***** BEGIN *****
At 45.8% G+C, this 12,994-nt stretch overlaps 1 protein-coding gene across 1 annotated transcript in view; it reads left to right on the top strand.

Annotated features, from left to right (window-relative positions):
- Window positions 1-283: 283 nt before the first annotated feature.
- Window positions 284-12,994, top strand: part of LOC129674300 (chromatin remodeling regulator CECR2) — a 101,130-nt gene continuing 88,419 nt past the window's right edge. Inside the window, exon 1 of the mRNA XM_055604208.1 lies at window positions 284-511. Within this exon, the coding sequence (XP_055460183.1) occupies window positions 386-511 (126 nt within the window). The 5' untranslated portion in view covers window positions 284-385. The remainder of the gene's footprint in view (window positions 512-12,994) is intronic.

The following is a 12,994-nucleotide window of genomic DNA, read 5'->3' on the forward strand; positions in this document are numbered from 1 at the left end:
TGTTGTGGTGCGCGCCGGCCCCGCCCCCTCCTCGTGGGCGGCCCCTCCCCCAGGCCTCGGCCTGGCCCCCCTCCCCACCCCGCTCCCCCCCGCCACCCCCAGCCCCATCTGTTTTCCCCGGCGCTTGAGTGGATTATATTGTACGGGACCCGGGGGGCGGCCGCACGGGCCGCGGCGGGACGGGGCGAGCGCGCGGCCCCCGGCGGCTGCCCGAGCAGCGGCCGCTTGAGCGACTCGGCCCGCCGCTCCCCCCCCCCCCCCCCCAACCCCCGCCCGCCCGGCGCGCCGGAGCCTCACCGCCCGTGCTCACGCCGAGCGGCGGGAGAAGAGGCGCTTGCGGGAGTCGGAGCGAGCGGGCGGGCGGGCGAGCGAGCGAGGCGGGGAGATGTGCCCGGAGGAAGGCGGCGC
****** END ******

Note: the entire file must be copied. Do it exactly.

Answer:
At 45.8% G+C, this 12,994-nt stretch overlaps 1 protein-coding gene across 1 annotated transcript in view; it reads left to right on the top strand.

Annotated features, from left to right (window-relative positions):
- Window positions 1-283: 283 nt before the first annotated feature.
- Window positions 284-12,994, top strand: part of LOC129674300 (chromatin remodeling regulator CECR2) — a 101,130-nt gene continuing 88,419 nt past the window's right edge. Inside the window, exon 1 of the mRNA XM_055604208.1 lies at window positions 284-511. Within this exon, the coding sequence (XP_055460183.1) occupies window positions 386-511 (126 nt within the window). The 5' untranslated portion in view covers window positions 284-385. The remainder of the gene's footprint in view (window positions 512-12,994) is intronic.

The following is a 12,994-nucleotide window of genomic DNA, read 5'->3' on the forward strand; positions in this document are numbered from 1 at the left end:
TGTTGTGGTGCGCGCCGGCCCCGCCCCCTCCTCGTGGGCGGCCCCTCCCCCAGGCCTCGGCCTGGCCCCCCTCCCCACCCCGCTCCCCCCCGCCACCCCCAGCCCCATCTGTTTTCCCCGGCGCTTGAGTGGATTATATTGTACGGGACCCGGGGGGCGGCCGCACGGGCCGCGGCGGGACGGGGCGAGCGCGCGGCCCCCGGCGGCTGCCCGAGCAGCGGCCGCTTGAGCGACTCGGCCCGCCGCTCCCCCCCCCCCCCCCCCAACCCCCGCCCGCCCGGCGCGCCGGAGCCTCACCGCCCGTGCTCACGCCGAGCGGCGGGAGAAGAGGCGCTTGCGGGAGTCGGAGCGAGCGGGCGGGCGGGCGAGCGAGCGAGGCGGGGAGATGTGCCCGGAGGAAGGCGGCGC